• Suspended production in Shanghai because of power rationing
  • A pileup of shipping containers in Germany
  • Lithium, which is needed for battery production, is closed in Sichuan, a leading producer, again due to power rationing
  • Golden Week in China in October will mean canceled sailings, which limits ship capacity

Further supply chain disruptions are sure to occur. For the cold chain, the impact of delays along the supply chain may be significant. 

The impacts and challenges of supply chain disruption on the cold supply chain

It’s hard to underestimate the importance of the cold supply chain. If food is improperly transported, people can be made ill. If pharmaceuticals, like vaccines, aren’t kept at proper temperature, they’re no longer viable. Semiconductors facing variable temperatures and movement could be rendered useless, as would some other electronic components. 

The challenges of the cold chain include the risk posed by delays, changing global regulations, a lack of uniform standards among trucks, and poor packaging. But fluctuating temperatures are a major issue. Different products need different solutions, but they all need a way to monitor environmental conditions. That’s where technology comes in. 

Temperature issues in the pharmaceutical supply chain

The pharmaceutical supply chain can be completely compromised by incorrect temperatures. The decomposition that takes place can render drugs ineffective, they may become toxic, or they could even cause death. The challenge to the cold supply chain is that many pharmaceuticals must be continuously kept between two degrees and eight degrees Celsius (35 to 46 °F) or between 15 degrees to 25 degrees Celsius (59 to 77 °F). And the COVID-19 vaccine has to be kept much, much colder.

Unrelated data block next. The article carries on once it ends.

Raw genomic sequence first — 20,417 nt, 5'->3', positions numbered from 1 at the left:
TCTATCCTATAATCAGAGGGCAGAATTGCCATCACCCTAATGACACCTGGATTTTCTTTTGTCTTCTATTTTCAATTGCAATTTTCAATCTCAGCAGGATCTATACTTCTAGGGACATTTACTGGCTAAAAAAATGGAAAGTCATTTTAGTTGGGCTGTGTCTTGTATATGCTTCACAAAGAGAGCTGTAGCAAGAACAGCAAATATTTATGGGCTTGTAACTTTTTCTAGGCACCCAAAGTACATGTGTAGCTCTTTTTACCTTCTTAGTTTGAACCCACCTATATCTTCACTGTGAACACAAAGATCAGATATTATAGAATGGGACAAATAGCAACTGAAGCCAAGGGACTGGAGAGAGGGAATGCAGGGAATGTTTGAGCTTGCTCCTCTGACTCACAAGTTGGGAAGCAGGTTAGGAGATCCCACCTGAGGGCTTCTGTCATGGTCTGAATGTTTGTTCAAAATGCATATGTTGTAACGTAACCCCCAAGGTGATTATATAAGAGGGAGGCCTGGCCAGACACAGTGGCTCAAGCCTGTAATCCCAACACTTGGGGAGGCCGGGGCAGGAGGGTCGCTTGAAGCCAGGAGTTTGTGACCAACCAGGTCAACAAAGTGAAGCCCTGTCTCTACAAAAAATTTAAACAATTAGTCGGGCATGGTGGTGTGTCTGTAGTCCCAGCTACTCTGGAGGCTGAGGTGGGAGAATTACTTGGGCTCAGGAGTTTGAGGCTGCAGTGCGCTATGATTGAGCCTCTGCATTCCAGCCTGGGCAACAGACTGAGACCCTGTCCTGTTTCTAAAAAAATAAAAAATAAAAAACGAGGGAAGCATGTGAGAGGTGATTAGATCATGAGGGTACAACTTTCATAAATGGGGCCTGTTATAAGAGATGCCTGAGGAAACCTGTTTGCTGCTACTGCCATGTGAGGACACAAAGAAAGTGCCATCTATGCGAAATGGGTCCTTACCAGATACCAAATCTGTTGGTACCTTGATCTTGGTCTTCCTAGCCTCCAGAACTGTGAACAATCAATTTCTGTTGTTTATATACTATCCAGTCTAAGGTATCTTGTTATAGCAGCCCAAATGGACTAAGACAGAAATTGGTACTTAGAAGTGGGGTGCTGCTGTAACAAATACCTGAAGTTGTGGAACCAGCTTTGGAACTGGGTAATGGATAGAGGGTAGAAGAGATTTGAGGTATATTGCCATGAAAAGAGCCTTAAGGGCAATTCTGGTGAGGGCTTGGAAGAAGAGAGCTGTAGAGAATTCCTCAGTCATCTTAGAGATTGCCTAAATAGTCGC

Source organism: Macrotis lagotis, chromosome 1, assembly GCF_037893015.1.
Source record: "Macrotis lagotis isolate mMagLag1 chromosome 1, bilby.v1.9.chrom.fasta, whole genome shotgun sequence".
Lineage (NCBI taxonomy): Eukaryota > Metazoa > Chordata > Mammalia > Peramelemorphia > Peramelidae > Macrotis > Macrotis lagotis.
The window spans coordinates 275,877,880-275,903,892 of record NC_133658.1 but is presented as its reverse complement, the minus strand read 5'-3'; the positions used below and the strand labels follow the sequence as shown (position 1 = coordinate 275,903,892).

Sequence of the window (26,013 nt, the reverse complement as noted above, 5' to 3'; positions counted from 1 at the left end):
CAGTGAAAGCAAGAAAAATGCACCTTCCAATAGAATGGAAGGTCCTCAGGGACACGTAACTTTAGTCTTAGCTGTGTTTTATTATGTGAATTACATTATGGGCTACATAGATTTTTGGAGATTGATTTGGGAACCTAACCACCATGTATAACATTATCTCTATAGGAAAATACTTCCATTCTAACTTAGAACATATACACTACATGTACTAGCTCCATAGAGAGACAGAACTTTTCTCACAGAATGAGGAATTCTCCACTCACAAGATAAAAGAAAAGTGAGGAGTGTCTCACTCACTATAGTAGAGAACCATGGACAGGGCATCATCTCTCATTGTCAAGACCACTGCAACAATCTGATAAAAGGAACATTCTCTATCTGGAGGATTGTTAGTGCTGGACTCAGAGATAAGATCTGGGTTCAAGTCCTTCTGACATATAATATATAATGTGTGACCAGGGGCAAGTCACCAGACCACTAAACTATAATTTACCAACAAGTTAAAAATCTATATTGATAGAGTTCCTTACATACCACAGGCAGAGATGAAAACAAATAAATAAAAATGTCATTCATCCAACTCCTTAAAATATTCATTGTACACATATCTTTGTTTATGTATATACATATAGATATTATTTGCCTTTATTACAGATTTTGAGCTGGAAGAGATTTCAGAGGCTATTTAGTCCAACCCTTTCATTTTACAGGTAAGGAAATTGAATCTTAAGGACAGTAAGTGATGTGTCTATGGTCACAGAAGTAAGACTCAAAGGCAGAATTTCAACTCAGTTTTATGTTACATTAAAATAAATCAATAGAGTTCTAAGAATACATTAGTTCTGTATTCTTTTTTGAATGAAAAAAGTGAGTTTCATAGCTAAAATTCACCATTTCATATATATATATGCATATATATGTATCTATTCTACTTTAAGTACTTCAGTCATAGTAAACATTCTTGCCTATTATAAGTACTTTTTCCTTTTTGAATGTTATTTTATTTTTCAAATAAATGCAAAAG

The cold chain is filled with expensive equipment and strict temperature requirements. Pharmaceutical products are only one part of the chain, albeit a crucial one. Much of the critical equipment and technology cannot operate without an essential component that has lately received a lot of headlines and requires delicate handling in the cold chain: semiconductors.

Semiconductors in the cold supply chain

The semiconductor shortage has been frequently in the news, with much of the reporting centered on how this is affecting the production of cars, computers, phones, tablets, TVs, and other technology.  The semiconductor market is improving, but the shortage isn’t expected to end before 2024.